Korea, Republic of
As the second largest city and biggest port city in Korea, Busan is welcoming to other cultures and is blessed with a diverse array of fresh seafood.
Busan has a dynamic and unique food culture of its own. As a port city, Busan has abundant access to fresh seafood resources. During the Korean War, the city served as a provisional capital of Korea, which meant refugees from around the nation came to Busan and brought their own unique food culture to influence and mix with the local food culture. As a result, today’s visitors to Busan can enjoy authentic and unique local food, as well as the different regional food cultures of Korea.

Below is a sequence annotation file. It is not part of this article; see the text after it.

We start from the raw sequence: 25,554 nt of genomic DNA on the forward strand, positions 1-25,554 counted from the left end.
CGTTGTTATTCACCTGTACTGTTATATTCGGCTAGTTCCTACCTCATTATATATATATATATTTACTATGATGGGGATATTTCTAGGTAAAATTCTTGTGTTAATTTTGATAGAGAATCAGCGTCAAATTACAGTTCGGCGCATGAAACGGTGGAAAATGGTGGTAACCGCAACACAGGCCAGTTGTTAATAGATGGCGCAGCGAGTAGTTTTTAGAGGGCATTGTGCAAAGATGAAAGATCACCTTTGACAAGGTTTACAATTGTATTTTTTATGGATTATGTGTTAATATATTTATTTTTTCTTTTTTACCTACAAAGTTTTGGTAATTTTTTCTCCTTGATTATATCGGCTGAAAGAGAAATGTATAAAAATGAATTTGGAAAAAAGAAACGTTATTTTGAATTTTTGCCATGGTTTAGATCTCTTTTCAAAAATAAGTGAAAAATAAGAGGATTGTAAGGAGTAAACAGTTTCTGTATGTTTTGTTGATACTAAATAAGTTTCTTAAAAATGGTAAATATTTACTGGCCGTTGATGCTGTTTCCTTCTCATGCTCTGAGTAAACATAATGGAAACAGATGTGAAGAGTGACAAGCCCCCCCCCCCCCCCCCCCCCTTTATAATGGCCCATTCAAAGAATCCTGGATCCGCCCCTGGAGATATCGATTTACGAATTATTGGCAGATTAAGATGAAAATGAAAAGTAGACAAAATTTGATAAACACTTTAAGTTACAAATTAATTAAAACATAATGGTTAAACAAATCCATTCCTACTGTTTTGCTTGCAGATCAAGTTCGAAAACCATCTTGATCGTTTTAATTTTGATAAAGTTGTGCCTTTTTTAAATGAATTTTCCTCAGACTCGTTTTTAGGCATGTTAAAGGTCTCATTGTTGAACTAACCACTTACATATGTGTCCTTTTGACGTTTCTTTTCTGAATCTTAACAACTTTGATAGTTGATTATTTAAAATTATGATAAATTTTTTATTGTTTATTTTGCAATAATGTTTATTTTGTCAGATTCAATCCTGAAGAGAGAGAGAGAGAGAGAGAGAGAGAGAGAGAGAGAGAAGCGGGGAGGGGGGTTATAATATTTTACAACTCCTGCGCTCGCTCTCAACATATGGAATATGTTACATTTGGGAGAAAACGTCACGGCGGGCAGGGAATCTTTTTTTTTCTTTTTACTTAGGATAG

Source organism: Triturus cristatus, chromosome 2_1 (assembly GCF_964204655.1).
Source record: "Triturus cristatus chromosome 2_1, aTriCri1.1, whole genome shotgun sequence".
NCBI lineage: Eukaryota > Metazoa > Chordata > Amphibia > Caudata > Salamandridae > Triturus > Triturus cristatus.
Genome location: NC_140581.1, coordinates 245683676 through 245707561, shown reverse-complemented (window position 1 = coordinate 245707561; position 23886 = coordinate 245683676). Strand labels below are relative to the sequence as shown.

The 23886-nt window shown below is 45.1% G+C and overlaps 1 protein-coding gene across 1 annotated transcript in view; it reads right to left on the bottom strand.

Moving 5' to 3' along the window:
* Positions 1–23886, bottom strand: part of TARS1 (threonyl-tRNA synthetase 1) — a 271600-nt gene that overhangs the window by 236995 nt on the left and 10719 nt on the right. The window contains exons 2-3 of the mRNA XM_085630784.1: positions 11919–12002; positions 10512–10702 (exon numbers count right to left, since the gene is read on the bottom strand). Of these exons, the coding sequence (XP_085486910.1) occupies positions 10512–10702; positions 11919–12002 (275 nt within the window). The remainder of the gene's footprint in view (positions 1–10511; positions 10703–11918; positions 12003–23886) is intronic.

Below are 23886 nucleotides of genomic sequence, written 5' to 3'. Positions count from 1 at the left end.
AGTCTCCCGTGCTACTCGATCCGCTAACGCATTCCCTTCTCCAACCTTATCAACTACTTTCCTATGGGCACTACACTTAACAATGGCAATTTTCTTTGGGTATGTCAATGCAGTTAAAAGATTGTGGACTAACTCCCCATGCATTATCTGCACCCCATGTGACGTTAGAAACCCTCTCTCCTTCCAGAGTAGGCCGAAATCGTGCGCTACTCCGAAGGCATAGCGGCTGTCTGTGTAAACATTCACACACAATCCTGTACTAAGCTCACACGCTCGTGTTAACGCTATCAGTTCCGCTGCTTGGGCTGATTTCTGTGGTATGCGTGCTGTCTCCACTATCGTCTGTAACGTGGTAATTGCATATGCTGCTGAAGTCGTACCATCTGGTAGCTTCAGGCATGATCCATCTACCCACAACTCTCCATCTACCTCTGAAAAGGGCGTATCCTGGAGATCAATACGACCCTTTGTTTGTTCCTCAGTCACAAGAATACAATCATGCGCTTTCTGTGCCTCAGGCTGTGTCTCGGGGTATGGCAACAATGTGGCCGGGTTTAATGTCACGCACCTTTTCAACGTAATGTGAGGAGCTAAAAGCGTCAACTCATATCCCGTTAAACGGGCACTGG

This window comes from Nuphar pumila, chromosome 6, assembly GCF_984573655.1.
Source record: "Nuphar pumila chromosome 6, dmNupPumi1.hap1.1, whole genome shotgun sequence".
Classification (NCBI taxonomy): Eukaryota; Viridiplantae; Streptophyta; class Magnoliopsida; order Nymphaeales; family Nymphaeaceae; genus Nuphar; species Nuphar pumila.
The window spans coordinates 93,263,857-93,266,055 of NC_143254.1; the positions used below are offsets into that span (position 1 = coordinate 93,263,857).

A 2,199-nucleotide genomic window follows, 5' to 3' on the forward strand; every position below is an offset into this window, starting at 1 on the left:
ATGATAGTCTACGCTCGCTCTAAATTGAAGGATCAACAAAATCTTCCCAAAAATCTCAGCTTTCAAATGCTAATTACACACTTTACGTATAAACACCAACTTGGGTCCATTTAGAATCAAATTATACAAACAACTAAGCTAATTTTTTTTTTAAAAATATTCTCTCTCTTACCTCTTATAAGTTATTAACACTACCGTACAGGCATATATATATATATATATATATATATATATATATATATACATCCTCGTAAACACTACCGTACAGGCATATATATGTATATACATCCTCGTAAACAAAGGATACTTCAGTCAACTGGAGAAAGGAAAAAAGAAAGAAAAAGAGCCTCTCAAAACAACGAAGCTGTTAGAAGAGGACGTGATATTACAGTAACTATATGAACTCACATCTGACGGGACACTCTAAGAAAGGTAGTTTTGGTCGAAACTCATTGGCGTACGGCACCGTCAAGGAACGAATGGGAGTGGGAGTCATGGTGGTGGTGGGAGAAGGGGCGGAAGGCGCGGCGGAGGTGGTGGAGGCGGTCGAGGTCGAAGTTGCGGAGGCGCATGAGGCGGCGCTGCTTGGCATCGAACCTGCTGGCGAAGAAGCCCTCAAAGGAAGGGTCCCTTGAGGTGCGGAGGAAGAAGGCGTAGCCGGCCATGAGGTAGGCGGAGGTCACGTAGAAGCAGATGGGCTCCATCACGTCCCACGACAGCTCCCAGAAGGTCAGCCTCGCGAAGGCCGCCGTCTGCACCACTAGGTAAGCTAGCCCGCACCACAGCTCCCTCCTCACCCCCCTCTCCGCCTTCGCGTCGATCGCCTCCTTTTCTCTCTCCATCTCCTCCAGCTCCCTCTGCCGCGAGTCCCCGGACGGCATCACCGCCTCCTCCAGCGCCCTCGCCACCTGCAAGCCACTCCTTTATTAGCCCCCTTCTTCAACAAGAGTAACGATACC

Busan is not only famous for its fish markets, such as Jagalchi Market and the Busan Cooperative Fish Market, but also other local markets selling locally produced fresh fruits and vegetables. At the markets, visitors can enjoy local street food, such as Busan fish cakes, Ssiat Hotteok (pancakes with seeds) and spicy glass noodles. Many tourists come to Busan to taste and enjoy its food culture.
This is a nutritious and convenient dish that combines pork, soup and rice in one bowl.
Busan is unofficially called ‘the City of Dwaeji gukbap’. The dish contains the history, culture and temper of Busan’s people and is a representative soul food of the city. The soup is boiled for a long time to give it its richness and served with vegetables.
Busan has many stories and food content to share. The Busan City Government holds a variety of festivals each year to introduce and share Busan’s food culture, and has developed a gastronomy tour to attract tourists, as well as promote local restaurants.